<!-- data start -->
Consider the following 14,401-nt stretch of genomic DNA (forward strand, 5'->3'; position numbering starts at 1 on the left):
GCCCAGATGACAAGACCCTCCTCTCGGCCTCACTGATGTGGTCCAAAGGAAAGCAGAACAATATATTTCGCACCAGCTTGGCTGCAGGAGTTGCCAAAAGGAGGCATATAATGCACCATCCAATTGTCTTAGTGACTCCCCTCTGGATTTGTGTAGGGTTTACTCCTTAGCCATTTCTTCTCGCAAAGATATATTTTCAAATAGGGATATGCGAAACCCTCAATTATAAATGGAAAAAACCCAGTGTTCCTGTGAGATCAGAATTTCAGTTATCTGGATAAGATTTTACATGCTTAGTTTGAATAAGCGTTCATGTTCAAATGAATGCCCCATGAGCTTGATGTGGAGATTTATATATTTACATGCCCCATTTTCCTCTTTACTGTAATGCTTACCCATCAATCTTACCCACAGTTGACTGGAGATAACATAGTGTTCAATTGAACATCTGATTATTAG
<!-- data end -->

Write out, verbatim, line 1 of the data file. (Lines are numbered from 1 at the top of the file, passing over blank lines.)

Consider the following 14,401-nt stretch of genomic DNA (forward strand, 5'->3'; position numbering starts at 1 on the left):